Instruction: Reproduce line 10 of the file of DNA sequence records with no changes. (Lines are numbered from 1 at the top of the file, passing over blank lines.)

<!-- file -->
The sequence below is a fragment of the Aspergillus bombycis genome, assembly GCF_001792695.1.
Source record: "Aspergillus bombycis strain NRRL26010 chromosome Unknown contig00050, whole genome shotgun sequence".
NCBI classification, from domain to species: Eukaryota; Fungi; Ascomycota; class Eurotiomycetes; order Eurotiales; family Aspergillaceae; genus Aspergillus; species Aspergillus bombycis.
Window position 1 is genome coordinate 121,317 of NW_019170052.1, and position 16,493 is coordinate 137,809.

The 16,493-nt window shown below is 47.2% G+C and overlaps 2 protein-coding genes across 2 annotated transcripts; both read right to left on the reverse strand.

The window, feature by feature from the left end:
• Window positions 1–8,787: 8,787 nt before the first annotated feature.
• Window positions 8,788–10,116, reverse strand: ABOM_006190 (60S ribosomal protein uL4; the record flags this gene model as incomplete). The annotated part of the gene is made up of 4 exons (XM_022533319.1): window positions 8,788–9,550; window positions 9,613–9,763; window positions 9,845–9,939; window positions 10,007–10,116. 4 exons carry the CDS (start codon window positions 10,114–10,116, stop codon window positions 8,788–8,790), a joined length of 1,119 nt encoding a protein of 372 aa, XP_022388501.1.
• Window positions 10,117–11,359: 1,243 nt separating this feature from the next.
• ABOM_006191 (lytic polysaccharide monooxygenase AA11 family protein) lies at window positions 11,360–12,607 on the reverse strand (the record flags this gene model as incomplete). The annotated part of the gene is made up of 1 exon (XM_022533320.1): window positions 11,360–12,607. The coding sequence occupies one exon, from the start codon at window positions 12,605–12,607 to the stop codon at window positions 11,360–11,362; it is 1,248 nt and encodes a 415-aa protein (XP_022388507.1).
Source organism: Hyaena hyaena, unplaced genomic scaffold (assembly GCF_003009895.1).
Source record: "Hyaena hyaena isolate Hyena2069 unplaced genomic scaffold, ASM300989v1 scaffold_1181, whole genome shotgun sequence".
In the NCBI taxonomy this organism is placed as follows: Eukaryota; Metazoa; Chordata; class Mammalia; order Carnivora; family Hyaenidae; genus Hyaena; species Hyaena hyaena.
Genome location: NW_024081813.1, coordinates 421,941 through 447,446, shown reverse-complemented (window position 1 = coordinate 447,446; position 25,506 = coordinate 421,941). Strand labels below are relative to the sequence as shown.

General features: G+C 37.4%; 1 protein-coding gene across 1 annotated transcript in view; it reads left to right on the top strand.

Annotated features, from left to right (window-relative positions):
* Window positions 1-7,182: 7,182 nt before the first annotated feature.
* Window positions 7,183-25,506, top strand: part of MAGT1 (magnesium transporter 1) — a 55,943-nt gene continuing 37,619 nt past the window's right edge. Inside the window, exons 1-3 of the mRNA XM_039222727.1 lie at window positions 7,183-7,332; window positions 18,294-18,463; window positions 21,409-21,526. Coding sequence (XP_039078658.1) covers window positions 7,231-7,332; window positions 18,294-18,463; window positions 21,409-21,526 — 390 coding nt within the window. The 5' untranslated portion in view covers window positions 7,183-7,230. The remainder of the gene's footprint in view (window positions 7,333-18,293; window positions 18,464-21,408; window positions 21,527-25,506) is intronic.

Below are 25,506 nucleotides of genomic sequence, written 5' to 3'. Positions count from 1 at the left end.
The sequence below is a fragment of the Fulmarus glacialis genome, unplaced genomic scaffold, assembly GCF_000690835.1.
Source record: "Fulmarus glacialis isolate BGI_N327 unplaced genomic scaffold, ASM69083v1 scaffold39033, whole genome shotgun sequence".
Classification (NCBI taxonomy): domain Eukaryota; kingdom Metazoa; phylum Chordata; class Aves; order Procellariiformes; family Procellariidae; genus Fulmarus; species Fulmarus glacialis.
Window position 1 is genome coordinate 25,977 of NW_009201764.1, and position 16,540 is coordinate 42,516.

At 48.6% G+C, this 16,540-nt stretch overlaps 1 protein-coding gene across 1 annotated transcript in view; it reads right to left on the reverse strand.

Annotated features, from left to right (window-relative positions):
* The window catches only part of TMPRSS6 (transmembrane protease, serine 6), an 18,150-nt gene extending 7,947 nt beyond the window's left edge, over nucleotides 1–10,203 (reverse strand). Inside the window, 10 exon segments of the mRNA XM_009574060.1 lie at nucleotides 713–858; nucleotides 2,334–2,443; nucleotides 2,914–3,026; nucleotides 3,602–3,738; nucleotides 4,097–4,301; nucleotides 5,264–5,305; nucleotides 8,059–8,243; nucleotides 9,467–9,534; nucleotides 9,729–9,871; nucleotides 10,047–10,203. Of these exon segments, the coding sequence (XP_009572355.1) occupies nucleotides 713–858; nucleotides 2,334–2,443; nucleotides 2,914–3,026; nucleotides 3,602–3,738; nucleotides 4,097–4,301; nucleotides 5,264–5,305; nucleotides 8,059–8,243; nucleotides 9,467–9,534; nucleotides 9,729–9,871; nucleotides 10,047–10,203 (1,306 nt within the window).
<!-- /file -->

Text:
• ABOM_006191 (lytic polysaccharide monooxygenase AA11 family protein) lies at window positions 11,360–12,607 on the reverse strand (the record flags this gene model as incomplete). The annotated part of the gene is made up of 1 exon (XM_022533320.1): window positions 11,360–12,607. The coding sequence occupies one exon, from the start codon at window positions 12,605–12,607 to the stop codon at window positions 11,360–11,362; it is 1,248 nt and encodes a 415-aa protein (XP_022388507.1).